Friday, November 1, 2013

POD Review: DriveThruRPG

In the last few months I was lucky enough to get a gift certificate to DriveThruRPG, an excellent resource for RPG materials in PDF format. DTRPG also does print on demand (POD) now, so I thought this would be an excellent opportunity to use their service and review it here. The books I bought for this review are the hard-cover of Delta Green: Countdown, and the soft-cover version of Epoch.

Remember, my POD reviews are not about the quality of the content, but of the printed materials themselves. Also, I am not a photographer so the images seen do not necessarily reflect the quality.

DG: Countdown

First I want to say that DG: Countdown is a HUGE book at 439 pages! Without discounts, at this time it will run you $69.98 (the soft-cover is $39.99 and PDF is $19.99). For comparison, DG: Countdown has been out of print for a while now and original copies go on eBay in upwards of $100.

The cover is made of thick, sturdy card-board and the colors are fabulous. (My crappy photography skills do not do it justice.) The binding appears well glued, and the paper on the inside is good stock (i.e. not flimsy, but not very thick). In all, it appears that the construction of the book is well done, and it will last a long time. I have seen non-POD books that were of less quality than this.

The printing is another story, however. While the darkness of the ink is not too light, there is bleeding on the text and in the images. This causes the images to lose some of their quality.

However, I do not think this issue was caused by DTRPG for two reasons:
  1. The other book I received from DTRPG, Epoch, is in excellent condition.
  2. The description for this book at DTRPG states: "Note: Delta Green has been out-of-print for some time and this is a scanned image product." I suspect that the bleeding is a product of the scanning process, and not the printing process.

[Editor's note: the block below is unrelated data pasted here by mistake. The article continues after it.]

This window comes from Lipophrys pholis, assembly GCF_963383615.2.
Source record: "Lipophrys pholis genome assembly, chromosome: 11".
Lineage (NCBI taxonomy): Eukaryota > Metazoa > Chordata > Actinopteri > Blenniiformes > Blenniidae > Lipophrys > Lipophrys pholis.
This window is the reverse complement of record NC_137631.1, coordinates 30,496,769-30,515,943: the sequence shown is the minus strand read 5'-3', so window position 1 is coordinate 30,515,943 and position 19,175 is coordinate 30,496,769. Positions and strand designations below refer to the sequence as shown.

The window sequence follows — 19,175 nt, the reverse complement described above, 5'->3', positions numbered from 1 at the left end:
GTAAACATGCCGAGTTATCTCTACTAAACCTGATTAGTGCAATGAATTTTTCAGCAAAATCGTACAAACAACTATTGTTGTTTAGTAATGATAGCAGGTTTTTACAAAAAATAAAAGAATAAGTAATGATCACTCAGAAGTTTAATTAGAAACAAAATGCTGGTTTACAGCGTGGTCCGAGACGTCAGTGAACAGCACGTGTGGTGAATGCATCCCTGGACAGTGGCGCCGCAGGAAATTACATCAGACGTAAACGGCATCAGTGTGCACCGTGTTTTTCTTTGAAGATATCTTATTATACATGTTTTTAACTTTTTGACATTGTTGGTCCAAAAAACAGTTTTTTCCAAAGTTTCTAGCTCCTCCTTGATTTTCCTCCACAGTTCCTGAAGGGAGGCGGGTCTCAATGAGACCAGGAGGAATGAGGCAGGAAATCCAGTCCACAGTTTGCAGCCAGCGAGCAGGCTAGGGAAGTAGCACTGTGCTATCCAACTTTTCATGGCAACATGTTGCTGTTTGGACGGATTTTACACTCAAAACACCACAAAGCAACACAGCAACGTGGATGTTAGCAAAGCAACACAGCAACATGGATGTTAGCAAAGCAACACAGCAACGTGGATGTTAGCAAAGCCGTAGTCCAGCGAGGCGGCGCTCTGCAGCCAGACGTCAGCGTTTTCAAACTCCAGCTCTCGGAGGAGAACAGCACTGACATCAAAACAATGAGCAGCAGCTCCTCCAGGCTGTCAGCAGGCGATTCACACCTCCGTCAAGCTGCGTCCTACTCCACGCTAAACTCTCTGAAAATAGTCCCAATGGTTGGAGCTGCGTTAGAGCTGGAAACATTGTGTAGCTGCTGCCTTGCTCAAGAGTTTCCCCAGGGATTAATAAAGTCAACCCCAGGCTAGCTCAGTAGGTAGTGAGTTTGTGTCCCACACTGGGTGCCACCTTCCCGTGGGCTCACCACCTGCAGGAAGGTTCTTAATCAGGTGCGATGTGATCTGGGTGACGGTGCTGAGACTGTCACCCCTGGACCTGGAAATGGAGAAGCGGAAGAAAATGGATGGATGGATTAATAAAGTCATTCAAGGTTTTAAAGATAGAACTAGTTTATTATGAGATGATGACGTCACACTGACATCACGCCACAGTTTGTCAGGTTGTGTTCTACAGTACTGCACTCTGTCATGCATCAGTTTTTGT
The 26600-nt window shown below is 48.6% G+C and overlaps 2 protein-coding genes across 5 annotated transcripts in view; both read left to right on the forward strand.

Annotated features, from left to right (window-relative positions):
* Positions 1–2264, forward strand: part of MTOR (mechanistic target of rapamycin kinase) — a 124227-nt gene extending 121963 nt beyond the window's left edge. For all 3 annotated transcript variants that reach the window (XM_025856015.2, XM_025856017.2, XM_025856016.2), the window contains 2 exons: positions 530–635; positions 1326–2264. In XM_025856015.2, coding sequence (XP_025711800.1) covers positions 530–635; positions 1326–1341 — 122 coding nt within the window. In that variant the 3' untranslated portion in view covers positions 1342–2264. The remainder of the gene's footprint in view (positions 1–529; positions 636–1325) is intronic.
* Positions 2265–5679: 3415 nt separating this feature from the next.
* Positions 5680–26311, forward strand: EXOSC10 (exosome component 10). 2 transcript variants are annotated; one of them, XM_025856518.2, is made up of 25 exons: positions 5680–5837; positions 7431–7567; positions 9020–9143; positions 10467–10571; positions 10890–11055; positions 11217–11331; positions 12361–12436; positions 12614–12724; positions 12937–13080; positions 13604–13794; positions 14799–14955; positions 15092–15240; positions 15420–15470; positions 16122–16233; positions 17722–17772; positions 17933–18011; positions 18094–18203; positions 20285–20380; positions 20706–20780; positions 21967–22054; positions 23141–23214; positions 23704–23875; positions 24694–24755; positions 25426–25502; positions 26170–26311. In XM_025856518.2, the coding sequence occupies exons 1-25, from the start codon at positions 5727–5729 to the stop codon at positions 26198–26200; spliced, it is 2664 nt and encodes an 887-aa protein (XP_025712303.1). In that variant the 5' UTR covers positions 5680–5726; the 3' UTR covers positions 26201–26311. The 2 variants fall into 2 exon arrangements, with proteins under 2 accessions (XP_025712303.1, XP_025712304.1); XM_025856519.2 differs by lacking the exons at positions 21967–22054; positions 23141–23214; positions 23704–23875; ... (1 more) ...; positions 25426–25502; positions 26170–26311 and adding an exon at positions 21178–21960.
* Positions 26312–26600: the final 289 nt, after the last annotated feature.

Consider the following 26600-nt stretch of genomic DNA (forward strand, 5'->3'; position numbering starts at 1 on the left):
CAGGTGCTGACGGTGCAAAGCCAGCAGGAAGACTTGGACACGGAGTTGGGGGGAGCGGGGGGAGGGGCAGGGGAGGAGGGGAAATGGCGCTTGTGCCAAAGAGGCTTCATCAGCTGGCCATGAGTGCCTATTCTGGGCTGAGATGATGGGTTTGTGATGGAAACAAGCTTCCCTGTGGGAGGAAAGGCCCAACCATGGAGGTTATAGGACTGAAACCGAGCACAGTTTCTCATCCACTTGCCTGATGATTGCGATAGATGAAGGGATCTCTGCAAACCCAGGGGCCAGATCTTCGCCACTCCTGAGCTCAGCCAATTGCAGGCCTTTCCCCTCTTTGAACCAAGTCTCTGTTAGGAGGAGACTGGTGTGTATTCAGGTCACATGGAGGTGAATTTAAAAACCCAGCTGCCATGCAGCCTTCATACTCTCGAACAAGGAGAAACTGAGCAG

The bleeding is not really bad and did not affect my reading of the book. Admittedly, for the price you pay for this I would have expected a better quality inside. However, given the cost of an original, I am happy to live with this defect. Others may not agree.

Oddly, I looked at the PDF I received with I purchased the book. To me, the PDF is clear, the text is selectable, and I could not see any text bleeding. I'm not sure if this means the printed copy uses another version of the PDF or not.

Is this a good buy? That is up to you. If you really want DG: Countdown right now in hard-cover and are willing to accept the bleeding, get it from DTRPG. If you want it in perfect condition on the inside, save up your money and get it on eBay.


I did not know about Epoch until I saw that it had been nominated for some Ennie awards. Unfortunately, it did not win but it was enough to get my interest peaked. When I saw that DTRPG was selling the soft-cover for only $9.99, I purchased it.

The cover and binding of Epoch are very well done. The stock used in the cover is one that I expected to find - not too flimsy but not the same as a hard-cover either. The colors are well done, and no bleeding can be seen. The inside paper is of a good stock, similar (if not the same) to what was in DG: Countdown.

The quality of the inside content is excellent. The images are detailed and easy to see. The text is crisp. Overall, it is easy to see and read.

This is why I suspect the internal issues with DG: Countdown are with it's scanning process and not the DTRPG printing process. Epoch is beautiful inside, and Countdown has some bleeding. Assuming the same printing process was performed, the issue has to lie with the quality of the material being printed.

Is this a good buy? Absolutely. You get a beautiful book at a great price.


Overall, I am very happy with the POD from DTRPG. They have done an excellent job and I would be willing to purchase some of their books again. The quality is up there with professionally printed books. I only wish they offered more POD books, as I would be more than happy to buy them.

Friday, October 4, 2013

Stealing X-Files (Part 3)

Its been a while since I last did anything with this, mostly due to real-life getting in the way. However, I'm back and at it again!